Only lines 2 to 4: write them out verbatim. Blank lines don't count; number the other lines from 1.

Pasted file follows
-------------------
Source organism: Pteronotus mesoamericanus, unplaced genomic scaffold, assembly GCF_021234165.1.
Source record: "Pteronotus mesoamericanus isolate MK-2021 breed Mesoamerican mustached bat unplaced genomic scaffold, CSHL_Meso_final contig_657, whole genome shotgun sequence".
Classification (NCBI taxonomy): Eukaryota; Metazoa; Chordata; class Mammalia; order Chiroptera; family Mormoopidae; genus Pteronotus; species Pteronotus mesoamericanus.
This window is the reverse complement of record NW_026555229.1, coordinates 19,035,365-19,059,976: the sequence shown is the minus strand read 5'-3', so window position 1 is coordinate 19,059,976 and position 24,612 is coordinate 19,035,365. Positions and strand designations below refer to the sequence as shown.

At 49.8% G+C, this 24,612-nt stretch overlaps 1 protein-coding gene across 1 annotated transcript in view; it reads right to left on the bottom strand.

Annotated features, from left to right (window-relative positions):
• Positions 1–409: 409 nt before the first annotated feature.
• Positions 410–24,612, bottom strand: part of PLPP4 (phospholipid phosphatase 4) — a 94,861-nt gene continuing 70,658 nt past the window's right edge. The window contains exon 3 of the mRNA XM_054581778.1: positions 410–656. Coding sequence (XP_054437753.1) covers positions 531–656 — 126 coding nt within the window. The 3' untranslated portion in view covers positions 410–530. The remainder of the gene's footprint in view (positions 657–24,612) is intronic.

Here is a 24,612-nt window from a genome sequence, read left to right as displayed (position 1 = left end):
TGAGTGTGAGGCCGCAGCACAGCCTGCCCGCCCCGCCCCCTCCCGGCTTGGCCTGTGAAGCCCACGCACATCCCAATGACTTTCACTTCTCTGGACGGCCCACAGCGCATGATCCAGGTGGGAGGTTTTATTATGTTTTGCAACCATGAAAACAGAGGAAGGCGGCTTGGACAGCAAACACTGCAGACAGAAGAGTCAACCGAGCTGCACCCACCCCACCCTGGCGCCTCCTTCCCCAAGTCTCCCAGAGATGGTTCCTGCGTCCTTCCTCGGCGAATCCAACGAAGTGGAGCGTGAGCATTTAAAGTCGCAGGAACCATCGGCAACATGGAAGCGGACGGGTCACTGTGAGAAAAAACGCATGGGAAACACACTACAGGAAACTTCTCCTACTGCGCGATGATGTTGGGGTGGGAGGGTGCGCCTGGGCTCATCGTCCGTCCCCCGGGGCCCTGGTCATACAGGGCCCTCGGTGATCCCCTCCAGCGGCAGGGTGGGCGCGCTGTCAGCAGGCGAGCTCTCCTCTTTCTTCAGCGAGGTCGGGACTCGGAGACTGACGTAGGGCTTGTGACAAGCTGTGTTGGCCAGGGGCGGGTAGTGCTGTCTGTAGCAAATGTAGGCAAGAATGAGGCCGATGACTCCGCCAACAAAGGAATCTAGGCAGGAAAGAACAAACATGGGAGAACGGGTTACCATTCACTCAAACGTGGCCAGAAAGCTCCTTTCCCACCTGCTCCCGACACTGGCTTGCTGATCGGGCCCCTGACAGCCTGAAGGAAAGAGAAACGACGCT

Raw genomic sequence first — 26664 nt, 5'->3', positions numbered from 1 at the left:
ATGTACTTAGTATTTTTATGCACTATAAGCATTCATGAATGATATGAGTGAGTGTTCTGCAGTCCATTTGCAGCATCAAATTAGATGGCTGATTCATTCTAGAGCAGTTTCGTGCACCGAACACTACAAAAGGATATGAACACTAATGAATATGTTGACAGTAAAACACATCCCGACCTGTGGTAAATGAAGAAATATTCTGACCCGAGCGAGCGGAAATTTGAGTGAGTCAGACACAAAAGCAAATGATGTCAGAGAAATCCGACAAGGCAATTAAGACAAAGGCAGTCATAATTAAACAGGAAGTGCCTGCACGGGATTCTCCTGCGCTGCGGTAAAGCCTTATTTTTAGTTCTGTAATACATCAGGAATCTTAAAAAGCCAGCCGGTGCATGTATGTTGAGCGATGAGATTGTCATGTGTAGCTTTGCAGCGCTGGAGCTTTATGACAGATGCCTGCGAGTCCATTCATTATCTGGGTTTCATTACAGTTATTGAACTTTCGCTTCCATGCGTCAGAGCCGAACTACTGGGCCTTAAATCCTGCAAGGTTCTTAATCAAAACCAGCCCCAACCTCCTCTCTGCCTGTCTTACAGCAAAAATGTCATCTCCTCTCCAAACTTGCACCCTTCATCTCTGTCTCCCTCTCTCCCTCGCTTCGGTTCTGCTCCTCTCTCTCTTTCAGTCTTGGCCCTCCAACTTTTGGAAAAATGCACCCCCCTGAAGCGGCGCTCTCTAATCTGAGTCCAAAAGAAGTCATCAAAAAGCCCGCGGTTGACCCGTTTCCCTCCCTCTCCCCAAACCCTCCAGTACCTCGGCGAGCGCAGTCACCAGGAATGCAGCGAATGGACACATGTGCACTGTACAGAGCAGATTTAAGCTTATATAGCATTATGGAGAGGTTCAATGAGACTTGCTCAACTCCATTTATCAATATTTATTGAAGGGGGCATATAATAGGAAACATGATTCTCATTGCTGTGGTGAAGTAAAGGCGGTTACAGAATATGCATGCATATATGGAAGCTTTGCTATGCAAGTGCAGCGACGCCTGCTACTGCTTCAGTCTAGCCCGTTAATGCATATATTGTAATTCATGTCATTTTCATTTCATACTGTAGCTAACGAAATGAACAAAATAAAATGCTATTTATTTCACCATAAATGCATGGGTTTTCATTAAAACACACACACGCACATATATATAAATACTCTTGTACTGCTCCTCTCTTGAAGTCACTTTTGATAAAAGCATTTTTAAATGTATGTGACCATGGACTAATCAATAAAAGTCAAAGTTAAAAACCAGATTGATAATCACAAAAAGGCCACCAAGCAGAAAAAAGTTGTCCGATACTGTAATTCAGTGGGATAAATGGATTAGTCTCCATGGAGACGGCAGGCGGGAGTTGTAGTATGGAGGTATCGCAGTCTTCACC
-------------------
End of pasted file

Source record: "Pteronotus mesoamericanus isolate MK-2021 breed Mesoamerican mustached bat unplaced genomic scaffold, CSHL_Meso_final contig_657, whole genome shotgun sequence".
Classification (NCBI taxonomy): Eukaryota; Metazoa; Chordata; class Mammalia; order Chiroptera; family Mormoopidae; genus Pteronotus; species Pteronotus mesoamericanus.
This window is the reverse complement of record NW_026555229.1, coordinates 19,035,365-19,059,976: the sequence shown is the minus strand read 5'-3', so window position 1 is coordinate 19,059,976 and position 24,612 is coordinate 19,035,365. Positions and strand designations below refer to the sequence as shown.